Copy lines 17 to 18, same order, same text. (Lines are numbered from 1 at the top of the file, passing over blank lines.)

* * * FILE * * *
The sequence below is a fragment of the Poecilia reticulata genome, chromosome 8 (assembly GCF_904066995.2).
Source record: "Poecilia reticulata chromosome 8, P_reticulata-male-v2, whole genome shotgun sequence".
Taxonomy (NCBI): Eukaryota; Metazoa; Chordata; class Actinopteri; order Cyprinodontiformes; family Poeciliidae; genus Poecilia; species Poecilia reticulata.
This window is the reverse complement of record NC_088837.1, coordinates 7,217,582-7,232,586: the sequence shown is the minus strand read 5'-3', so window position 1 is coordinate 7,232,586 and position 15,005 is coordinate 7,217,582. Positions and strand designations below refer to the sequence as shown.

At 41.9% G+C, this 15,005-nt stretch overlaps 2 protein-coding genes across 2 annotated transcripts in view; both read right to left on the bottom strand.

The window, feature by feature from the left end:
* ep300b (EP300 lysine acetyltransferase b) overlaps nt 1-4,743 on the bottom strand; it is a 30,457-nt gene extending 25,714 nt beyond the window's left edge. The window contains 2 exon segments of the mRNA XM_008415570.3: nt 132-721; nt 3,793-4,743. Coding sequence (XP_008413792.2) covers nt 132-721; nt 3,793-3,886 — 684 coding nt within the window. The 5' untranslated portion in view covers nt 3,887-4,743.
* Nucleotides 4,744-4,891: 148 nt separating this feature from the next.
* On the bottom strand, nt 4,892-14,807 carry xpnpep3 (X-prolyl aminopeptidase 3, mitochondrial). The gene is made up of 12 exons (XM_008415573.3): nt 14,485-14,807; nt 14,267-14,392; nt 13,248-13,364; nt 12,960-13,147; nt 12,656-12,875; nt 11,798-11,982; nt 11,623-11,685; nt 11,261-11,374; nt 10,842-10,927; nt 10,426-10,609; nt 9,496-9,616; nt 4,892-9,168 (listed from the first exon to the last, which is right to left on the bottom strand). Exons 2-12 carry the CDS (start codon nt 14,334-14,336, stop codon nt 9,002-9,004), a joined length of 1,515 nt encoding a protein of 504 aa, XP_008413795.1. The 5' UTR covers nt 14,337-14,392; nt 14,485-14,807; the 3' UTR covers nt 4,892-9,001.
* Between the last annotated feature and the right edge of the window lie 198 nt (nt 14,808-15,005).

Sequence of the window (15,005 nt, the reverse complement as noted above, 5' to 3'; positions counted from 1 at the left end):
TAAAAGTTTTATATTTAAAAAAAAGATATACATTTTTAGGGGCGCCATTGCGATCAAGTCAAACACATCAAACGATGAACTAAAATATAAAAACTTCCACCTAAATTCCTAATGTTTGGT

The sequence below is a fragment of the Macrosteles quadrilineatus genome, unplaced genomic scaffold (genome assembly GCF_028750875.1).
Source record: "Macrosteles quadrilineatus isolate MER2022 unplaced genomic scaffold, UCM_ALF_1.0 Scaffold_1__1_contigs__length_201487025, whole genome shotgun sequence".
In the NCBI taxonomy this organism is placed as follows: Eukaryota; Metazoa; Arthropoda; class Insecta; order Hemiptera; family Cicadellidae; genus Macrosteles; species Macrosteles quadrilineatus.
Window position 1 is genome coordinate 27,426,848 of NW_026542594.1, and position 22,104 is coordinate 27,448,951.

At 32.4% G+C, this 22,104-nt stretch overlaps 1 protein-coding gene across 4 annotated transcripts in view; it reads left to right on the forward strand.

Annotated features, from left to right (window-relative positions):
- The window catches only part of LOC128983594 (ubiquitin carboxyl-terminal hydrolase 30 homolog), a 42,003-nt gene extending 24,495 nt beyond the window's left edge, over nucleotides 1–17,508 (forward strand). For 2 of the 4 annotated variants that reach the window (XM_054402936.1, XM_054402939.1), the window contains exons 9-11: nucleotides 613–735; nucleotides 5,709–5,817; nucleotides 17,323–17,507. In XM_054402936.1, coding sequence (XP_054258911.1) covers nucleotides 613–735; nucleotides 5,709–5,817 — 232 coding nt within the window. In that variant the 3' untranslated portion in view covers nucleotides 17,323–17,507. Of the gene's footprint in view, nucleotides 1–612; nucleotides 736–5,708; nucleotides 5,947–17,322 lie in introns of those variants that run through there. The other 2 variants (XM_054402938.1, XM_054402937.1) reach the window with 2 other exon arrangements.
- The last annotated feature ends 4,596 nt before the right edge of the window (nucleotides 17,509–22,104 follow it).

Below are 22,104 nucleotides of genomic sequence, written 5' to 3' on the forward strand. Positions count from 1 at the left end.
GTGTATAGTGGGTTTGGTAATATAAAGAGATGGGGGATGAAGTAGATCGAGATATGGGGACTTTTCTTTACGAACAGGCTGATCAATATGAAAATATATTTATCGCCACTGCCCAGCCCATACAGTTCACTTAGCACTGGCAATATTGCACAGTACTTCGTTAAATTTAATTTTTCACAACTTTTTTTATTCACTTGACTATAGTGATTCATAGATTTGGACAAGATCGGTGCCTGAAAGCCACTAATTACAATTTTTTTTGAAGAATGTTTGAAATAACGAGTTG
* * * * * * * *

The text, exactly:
At 32.4% G+C, this 22,104-nt stretch overlaps 1 protein-coding gene across 4 annotated transcripts in view; it reads left to right on the forward strand.

Annotated features, from left to right (window-relative positions):